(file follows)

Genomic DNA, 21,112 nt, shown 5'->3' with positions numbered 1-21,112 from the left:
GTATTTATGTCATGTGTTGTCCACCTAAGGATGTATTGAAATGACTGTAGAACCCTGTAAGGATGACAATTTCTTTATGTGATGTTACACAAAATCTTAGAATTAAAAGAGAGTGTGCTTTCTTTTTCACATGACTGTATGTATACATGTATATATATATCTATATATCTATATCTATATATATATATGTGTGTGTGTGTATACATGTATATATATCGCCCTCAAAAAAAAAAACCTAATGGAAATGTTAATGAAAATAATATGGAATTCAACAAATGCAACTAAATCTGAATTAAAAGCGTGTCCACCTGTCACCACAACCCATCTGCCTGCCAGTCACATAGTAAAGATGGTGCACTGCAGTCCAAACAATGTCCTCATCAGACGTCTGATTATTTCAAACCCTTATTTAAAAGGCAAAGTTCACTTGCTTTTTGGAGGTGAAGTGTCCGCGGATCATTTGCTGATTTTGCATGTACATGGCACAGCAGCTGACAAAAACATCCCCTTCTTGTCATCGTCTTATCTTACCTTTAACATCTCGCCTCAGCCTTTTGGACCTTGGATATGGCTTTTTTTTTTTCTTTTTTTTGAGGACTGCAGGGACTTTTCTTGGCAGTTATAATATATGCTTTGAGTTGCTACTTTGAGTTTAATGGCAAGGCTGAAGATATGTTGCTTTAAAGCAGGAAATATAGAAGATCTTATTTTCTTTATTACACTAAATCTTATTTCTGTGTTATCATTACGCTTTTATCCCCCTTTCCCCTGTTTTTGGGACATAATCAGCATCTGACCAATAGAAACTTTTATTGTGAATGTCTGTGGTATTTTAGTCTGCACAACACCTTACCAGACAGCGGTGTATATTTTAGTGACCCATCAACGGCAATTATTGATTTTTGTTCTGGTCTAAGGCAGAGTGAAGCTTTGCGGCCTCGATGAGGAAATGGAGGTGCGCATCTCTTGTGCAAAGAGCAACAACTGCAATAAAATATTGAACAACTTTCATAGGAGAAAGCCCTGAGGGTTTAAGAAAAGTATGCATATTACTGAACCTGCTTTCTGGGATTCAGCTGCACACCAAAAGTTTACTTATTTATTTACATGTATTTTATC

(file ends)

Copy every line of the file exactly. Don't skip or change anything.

Genomic DNA, 21,112 nt, shown 5'->3' with positions numbered 1-21,112 from the left:
GTATTTATGTCATGTGTTGTCCACCTAAGGATGTATTGAAATGACTGTAGAACCCTGTAAGGATGACAATTTCTTTATGTGATGTTACACAAAATCTTAGAATTAAAAGAGAGTGTGCTTTCTTTTTCACATGACTGTATGTATACATGTATATATATATCTATATATCTATATCTATATATATATATGTGTGTGTGTGTATACATGTATATATATCGCCCTCAAAAAAAAAAACCTAATGGAAATGTTAATGAAAATAATATGGAATTCAACAAATGCAACTAAATCTGAATTAAAAGCGTGTCCACCTGTCACCACAACCCATCTGCCTGCCAGTCACATAGTAAAGATGGTGCACTGCAGTCCAAACAATGTCCTCATCAGACGTCTGATTATTTCAAACCCTTATTTAAAAGGCAAAGTTCACTTGCTTTTTGGAGGTGAAGTGTCCGCGGATCATTTGCTGATTTTGCATGTACATGGCACAGCAGCTGACAAAAACATCCCCTTCTTGTCATCGTCTTATCTTACCTTTAACATCTCGCCTCAGCCTTTTGGACCTTGGATATGGCTTTTTTTTTTTCTTTTTTTTGAGGACTGCAGGGACTTTTCTTGGCAGTTATAATATATGCTTTGAGTTGCTACTTTGAGTTTAATGGCAAGGCTGAAGATATGTTGCTTTAAAGCAGGAAATATAGAAGATCTTATTTTCTTTATTACACTAAATCTTATTTCTGTGTTATCATTACGCTTTTATCCCCCTTTCCCCTGTTTTTGGGACATAATCAGCATCTGACCAATAGAAACTTTTATTGTGAATGTCTGTGGTATTTTAGTCTGCACAACACCTTACCAGACAGCGGTGTATATTTTAGTGACCCATCAACGGCAATTATTGATTTTTGTTCTGGTCTAAGGCAGAGTGAAGCTTTGCGGCCTCGATGAGGAAATGGAGGTGCGCATCTCTTGTGCAAAGAGCAACAACTGCAATAAAATATTGAACAACTTTCATAGGAGAAAGCCCTGAGGGTTTAAGAAAAGTATGCATATTACTGAACCTGCTTTCTGGGATTCAGCTGCACACCAAAAGTTTACTTATTTATTTACATGTATTTTATC